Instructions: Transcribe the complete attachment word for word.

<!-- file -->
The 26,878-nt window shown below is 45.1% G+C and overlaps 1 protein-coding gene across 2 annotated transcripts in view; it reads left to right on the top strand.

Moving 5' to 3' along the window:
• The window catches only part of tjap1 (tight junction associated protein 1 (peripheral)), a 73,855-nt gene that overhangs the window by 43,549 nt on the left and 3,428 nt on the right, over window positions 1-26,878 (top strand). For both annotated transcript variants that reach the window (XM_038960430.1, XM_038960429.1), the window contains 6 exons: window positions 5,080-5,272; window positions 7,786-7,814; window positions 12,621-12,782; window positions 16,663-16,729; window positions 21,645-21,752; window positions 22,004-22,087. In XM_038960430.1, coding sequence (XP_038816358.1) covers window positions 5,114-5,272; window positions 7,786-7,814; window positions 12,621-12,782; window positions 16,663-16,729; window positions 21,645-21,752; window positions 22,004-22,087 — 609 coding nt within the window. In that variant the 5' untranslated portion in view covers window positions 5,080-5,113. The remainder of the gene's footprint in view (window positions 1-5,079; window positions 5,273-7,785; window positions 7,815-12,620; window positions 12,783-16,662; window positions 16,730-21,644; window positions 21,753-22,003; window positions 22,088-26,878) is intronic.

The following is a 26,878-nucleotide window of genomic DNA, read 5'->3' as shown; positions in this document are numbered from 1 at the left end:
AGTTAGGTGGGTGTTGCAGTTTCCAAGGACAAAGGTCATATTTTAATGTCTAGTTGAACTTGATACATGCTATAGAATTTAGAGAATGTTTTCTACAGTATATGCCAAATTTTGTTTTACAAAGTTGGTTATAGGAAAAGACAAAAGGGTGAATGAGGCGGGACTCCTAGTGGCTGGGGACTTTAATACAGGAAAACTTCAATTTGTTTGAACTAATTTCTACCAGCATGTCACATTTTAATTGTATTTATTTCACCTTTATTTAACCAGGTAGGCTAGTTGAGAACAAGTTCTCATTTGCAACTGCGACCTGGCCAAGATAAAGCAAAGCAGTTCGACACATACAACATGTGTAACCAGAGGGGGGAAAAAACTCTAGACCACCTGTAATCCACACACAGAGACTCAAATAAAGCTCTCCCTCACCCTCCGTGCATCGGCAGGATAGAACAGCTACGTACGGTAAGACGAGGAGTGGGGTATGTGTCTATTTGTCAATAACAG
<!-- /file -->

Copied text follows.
The 26,878-nt window shown below is 45.1% G+C and overlaps 1 protein-coding gene across 2 annotated transcripts in view; it reads left to right on the top strand.

Moving 5' to 3' along the window:
• The window catches only part of tjap1 (tight junction associated protein 1 (peripheral)), a 73,855-nt gene that overhangs the window by 43,549 nt on the left and 3,428 nt on the right, over window positions 1-26,878 (top strand). For both annotated transcript variants that reach the window (XM_038960430.1, XM_038960429.1), the window contains 6 exons: window positions 5,080-5,272; window positions 7,786-7,814; window positions 12,621-12,782; window positions 16,663-16,729; window positions 21,645-21,752; window positions 22,004-22,087. In XM_038960430.1, coding sequence (XP_038816358.1) covers window positions 5,114-5,272; window positions 7,786-7,814; window positions 12,621-12,782; window positions 16,663-16,729; window positions 21,645-21,752; window positions 22,004-22,087 — 609 coding nt within the window. In that variant the 5' untranslated portion in view covers window positions 5,080-5,113. The remainder of the gene's footprint in view (window positions 1-5,079; window positions 5,273-7,785; window positions 7,815-12,620; window positions 12,783-16,662; window positions 16,730-21,644; window positions 21,753-22,003; window positions 22,088-26,878) is intronic.

The following is a 26,878-nucleotide window of genomic DNA, read 5'->3' as shown; positions in this document are numbered from 1 at the left end:
AGTTAGGTGGGTGTTGCAGTTTCCAAGGACAAAGGTCATATTTTAATGTCTAGTTGAACTTGATACATGCTATAGAATTTAGAGAATGTTTTCTACAGTATATGCCAAATTTTGTTTTACAAAGTTGGTTATAGGAAAAGACAAAAGGGTGAATGAGGCGGGACTCCTAGTGGCTGGGGACTTTAATACAGGAAAACTTCAATTTGTTTGAACTAATTTCTACCAGCATGTCACATTTTAATTGTATTTATTTCACCTTTATTTAACCAGGTAGGCTAGTTGAGAACAAGTTCTCATTTGCAACTGCGACCTGGCCAAGATAAAGCAAAGCAGTTCGACACATACAACATGTGTAACCAGAGGGGGGAAAAAACTCTAGACCACCTGTAATCCACACACAGAGACTCAAATAAAGCTCTCCCTCACCCTCCGTGCATCGGCAGGATAGAACAGCTACGTACGGTAAGACGAGGAGTGGGGTATGTGTCTATTTGTCAATAACAG